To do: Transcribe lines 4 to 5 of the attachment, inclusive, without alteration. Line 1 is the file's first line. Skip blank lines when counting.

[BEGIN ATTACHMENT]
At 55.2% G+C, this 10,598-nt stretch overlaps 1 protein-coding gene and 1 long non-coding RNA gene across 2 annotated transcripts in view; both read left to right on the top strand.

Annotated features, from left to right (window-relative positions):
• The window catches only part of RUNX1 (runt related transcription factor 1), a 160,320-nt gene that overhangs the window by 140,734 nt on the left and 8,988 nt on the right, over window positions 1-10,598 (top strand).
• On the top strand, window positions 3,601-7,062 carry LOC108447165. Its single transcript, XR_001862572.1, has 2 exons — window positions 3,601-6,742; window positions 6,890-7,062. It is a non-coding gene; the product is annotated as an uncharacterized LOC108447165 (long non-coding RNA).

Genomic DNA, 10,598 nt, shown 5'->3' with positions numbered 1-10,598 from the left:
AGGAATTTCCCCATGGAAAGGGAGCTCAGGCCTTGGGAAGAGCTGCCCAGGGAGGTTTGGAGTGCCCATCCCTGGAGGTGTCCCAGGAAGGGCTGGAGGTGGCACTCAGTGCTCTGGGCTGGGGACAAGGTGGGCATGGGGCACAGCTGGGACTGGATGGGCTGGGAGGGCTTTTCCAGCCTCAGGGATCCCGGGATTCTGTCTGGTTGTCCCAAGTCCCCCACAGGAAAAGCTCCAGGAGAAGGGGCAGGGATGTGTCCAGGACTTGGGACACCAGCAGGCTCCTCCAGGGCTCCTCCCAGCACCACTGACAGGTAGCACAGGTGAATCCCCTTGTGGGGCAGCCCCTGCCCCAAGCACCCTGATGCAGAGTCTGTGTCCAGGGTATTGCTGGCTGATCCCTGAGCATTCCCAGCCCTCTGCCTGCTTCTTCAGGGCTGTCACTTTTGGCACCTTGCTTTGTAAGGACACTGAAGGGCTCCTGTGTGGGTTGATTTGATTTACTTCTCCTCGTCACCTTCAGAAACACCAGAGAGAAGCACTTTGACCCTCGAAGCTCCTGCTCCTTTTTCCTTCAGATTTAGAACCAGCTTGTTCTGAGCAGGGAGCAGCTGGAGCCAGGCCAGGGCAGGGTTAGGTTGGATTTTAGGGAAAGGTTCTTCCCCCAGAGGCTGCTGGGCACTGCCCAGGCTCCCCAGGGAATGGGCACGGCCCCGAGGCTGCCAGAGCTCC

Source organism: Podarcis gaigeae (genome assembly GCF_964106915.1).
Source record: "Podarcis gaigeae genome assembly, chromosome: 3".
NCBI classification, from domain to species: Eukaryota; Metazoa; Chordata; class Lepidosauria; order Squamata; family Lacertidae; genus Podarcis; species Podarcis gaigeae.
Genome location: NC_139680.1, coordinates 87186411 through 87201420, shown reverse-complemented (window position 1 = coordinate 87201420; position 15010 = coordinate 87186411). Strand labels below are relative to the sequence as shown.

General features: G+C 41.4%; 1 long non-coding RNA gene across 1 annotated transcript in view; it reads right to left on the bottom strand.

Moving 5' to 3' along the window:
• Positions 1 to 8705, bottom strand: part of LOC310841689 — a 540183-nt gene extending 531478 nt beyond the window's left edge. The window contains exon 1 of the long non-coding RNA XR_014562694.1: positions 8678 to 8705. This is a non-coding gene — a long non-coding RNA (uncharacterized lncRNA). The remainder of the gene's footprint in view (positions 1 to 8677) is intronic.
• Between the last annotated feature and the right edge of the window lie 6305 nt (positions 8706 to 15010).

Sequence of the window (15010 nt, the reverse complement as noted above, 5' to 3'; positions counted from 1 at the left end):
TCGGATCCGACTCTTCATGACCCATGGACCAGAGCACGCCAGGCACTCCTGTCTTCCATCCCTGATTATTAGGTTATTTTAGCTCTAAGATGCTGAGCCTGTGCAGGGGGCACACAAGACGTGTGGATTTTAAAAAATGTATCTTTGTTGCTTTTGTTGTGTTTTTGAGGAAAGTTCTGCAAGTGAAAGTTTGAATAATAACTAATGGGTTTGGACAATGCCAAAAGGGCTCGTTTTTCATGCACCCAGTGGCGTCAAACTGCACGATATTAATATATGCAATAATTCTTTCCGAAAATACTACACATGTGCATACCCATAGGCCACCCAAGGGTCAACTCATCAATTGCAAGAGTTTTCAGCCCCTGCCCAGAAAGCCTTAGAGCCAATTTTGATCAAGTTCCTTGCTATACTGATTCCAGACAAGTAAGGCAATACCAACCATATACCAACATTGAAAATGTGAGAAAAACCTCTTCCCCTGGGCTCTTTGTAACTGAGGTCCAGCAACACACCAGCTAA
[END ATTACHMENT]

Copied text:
• On the top strand, window positions 3,601-7,062 carry LOC108447165. Its single transcript, XR_001862572.1, has 2 exons — window positions 3,601-6,742; window positions 6,890-7,062. It is a non-coding gene; the product is annotated as an uncharacterized LOC108447165 (long non-coding RNA).

Genomic DNA, 10,598 nt, shown 5'->3' with positions numbered 1-10,598 from the left: